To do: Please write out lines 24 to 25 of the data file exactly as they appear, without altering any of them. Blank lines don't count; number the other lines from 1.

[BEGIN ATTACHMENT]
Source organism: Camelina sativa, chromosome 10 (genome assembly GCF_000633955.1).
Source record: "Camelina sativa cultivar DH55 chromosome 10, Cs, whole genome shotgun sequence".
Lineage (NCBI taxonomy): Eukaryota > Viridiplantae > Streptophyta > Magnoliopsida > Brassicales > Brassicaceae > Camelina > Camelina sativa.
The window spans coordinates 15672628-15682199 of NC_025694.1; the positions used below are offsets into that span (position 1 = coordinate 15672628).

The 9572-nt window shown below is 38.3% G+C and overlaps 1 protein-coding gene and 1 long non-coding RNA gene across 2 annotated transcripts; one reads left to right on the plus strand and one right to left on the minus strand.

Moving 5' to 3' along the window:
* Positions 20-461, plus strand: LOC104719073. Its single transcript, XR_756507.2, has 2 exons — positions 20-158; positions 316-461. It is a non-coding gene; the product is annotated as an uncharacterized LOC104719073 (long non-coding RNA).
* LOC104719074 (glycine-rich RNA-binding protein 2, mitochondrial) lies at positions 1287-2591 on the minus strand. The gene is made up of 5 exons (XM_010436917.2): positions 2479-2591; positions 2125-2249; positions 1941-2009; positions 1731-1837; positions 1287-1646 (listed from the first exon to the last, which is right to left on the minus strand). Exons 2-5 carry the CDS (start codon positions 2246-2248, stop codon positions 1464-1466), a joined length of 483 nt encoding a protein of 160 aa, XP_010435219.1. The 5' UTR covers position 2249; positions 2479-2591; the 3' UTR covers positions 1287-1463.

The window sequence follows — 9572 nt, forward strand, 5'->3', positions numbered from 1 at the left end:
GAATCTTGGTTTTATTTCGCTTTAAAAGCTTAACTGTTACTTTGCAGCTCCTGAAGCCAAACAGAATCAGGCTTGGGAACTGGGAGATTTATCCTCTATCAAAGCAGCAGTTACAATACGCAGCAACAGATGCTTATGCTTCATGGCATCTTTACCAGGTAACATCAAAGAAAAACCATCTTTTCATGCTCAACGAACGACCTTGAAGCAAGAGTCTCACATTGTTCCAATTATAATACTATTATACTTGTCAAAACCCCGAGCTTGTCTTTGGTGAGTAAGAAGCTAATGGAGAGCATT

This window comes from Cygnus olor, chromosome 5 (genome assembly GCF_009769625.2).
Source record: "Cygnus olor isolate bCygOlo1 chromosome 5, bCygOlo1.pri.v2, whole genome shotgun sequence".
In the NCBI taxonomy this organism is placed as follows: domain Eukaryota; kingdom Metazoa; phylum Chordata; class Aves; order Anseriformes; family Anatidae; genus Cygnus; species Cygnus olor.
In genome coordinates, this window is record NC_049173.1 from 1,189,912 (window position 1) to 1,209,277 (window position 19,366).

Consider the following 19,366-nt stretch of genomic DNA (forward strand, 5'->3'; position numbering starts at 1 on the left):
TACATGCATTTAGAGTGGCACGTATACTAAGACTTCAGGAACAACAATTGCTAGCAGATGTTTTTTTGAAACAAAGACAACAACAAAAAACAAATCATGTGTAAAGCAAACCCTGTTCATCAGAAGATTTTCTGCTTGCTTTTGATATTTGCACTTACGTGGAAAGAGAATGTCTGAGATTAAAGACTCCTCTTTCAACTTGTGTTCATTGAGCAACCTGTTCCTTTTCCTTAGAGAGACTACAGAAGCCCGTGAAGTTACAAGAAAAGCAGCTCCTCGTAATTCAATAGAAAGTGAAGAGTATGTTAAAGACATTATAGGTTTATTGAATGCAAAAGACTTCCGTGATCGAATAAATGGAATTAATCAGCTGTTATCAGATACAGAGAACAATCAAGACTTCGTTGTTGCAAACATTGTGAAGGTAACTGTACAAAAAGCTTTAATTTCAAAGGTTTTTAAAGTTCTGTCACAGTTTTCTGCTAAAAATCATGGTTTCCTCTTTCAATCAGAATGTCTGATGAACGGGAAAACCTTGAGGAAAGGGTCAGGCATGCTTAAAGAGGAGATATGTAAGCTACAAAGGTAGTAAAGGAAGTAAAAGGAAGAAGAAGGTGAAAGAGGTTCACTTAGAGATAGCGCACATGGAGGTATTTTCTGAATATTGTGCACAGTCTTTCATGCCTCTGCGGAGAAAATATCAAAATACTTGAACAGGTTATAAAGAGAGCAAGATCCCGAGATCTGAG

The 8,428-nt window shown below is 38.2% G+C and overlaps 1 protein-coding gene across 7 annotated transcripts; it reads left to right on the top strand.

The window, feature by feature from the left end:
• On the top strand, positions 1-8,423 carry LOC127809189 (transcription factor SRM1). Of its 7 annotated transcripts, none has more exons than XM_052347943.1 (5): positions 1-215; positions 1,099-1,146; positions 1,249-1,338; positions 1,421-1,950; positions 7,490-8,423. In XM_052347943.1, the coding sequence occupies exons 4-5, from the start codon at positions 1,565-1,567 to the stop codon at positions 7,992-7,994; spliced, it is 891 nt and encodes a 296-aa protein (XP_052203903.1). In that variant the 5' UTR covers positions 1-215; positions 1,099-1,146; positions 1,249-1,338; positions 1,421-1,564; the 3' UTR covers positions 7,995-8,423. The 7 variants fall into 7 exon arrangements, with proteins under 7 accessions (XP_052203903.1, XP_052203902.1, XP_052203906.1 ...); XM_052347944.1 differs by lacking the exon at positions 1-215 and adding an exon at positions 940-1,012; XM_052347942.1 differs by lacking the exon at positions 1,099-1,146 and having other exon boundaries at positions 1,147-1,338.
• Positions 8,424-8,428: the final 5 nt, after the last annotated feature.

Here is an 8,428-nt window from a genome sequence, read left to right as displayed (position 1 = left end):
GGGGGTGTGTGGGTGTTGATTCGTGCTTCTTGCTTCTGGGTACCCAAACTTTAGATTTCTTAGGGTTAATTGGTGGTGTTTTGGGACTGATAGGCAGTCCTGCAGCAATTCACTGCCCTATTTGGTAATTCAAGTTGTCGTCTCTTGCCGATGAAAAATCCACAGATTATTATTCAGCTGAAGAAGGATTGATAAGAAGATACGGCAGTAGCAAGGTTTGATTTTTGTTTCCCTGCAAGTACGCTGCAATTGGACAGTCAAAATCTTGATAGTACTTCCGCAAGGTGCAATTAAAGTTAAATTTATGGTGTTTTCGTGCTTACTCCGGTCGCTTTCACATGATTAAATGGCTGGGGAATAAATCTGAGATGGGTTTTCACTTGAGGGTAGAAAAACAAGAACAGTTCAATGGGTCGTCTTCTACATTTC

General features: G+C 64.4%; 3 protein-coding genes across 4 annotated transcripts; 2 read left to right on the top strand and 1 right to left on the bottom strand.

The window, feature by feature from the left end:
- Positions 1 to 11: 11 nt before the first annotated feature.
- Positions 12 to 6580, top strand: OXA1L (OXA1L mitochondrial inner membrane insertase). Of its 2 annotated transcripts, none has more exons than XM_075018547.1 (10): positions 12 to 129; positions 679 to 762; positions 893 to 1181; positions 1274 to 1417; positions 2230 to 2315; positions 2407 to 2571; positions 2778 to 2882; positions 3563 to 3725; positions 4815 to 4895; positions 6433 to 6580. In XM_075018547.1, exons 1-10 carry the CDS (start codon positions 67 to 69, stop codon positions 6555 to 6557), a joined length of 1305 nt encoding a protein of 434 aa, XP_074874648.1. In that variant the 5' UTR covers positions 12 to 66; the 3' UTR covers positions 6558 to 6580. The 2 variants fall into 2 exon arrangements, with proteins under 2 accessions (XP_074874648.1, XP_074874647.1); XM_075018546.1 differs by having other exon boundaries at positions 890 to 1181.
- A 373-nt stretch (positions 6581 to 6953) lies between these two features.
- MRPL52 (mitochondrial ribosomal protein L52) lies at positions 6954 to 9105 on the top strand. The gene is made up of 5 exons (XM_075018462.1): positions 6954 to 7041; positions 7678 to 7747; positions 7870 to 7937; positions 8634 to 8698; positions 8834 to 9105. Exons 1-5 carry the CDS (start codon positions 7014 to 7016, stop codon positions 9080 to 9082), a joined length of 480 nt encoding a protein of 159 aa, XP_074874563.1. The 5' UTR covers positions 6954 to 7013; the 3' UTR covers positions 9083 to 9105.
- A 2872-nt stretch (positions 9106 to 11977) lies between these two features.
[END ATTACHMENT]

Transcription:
The window, feature by feature from the left end:
- Positions 1 to 11: 11 nt before the first annotated feature.